U.S. Citizens and their “alien” spouses, i.e. non-U.S. citizen spouses, have to go through a lot of work in order for the non-U.S. citizen spouse to obtain a green card. The immigration process is always grueling, but what gives many couples the most stress is the interview process.
Immigration officials can be quite tough and, at many times, intimidating. They are trained to beware people trying to cheat the immigration system. If a couple is caught in a fraudulent marriage or lying abut the basis of their relationship, the result could be time in prison and a fine of anything up to $250,000.
Their goal is to make sure the marriage is because of a real relationship and true love, not because someone wants to obtain legal permanent residency in the United States.
Such a goal seems innocent enough. Of course, we want marriages to be built on love. Of course, we don’t want people cheating the immigration system.
But, unfortunately, this goal can result in the immigration officials asking questions to the U.S. Citizen and their non-citizen spouse that many people—in regular, real relationships—would not be able to answer.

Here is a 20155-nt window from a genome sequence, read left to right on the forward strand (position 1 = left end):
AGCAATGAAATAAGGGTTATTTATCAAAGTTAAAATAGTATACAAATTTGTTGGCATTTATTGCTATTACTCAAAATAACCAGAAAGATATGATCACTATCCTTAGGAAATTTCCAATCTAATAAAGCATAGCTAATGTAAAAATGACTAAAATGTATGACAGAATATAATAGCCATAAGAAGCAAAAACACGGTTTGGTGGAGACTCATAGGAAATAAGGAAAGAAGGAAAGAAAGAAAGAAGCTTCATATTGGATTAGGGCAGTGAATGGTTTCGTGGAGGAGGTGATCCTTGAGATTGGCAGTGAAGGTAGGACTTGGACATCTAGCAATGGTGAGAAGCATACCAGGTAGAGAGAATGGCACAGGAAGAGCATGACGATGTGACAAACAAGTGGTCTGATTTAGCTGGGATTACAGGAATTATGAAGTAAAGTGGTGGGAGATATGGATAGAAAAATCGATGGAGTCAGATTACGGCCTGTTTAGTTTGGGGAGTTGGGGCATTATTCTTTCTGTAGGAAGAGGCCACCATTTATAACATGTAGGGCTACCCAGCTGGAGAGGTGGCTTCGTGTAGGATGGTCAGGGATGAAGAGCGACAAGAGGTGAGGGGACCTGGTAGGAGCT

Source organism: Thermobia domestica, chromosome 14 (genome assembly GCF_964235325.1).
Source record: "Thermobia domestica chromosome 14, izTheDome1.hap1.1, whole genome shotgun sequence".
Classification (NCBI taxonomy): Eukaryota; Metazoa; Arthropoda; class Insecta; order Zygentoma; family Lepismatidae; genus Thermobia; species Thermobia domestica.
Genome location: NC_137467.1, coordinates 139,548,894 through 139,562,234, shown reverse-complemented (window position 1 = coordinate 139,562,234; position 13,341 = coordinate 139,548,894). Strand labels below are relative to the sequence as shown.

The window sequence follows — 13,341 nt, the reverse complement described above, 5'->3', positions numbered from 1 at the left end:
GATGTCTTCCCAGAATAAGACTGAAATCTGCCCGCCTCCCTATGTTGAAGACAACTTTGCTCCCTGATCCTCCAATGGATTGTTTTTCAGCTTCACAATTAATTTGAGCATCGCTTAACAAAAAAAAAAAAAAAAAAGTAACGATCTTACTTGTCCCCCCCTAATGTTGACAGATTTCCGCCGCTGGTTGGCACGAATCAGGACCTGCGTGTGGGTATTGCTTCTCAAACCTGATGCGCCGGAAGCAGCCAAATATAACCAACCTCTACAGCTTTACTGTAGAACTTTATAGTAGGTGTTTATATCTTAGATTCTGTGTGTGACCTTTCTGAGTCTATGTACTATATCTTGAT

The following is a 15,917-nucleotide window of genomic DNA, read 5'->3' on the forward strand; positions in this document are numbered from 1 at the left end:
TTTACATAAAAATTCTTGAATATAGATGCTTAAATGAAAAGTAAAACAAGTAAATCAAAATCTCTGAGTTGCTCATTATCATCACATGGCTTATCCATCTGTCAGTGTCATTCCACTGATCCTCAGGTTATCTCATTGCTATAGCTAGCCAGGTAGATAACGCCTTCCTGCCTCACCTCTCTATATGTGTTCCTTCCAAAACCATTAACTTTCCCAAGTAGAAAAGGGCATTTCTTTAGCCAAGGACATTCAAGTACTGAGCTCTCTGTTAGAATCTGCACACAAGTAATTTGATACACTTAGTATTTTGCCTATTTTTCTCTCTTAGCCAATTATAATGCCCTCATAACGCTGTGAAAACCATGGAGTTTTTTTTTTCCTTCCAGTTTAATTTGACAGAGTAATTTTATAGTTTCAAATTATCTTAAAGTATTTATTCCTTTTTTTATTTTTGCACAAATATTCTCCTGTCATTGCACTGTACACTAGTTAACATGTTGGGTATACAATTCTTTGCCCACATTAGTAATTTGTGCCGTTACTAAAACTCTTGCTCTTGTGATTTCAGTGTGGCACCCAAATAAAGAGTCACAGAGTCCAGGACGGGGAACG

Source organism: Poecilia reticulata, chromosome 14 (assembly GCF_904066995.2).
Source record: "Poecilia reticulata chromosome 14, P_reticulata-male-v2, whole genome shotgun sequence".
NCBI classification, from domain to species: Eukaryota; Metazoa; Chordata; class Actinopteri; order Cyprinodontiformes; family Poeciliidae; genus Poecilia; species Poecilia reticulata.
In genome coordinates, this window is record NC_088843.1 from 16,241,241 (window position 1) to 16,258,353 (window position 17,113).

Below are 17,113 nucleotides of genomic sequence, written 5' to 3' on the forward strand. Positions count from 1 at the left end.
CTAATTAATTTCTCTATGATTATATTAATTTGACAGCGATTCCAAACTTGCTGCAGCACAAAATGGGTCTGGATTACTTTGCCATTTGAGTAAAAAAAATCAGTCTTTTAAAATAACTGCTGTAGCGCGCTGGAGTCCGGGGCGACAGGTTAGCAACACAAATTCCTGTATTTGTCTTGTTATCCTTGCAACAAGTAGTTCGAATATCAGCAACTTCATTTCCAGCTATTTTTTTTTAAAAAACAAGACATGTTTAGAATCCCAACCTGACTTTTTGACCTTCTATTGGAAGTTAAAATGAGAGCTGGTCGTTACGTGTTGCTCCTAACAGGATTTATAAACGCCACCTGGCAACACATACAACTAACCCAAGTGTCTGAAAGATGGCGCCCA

Some questions are easy: How did you meet? What was your wedding like? When did you meet each other’s families?
Other questions can be much more difficult: Draw a diagram of your bedroom. When was the last time your spouse saw your mother? What subway does your spouse take to work?
According to an immigration lawyer in Austin, “We have seen more scrutiny and more questions about marriage lately.”
Officers may even make house visits to see if couples are actually living together. They are also entitled to chat with the couple’s neighbors.
A New York Times article says that immigration officers see large gaps in age, religious disparities, and language differences as red flags.
For more information, check out the New York Times article here.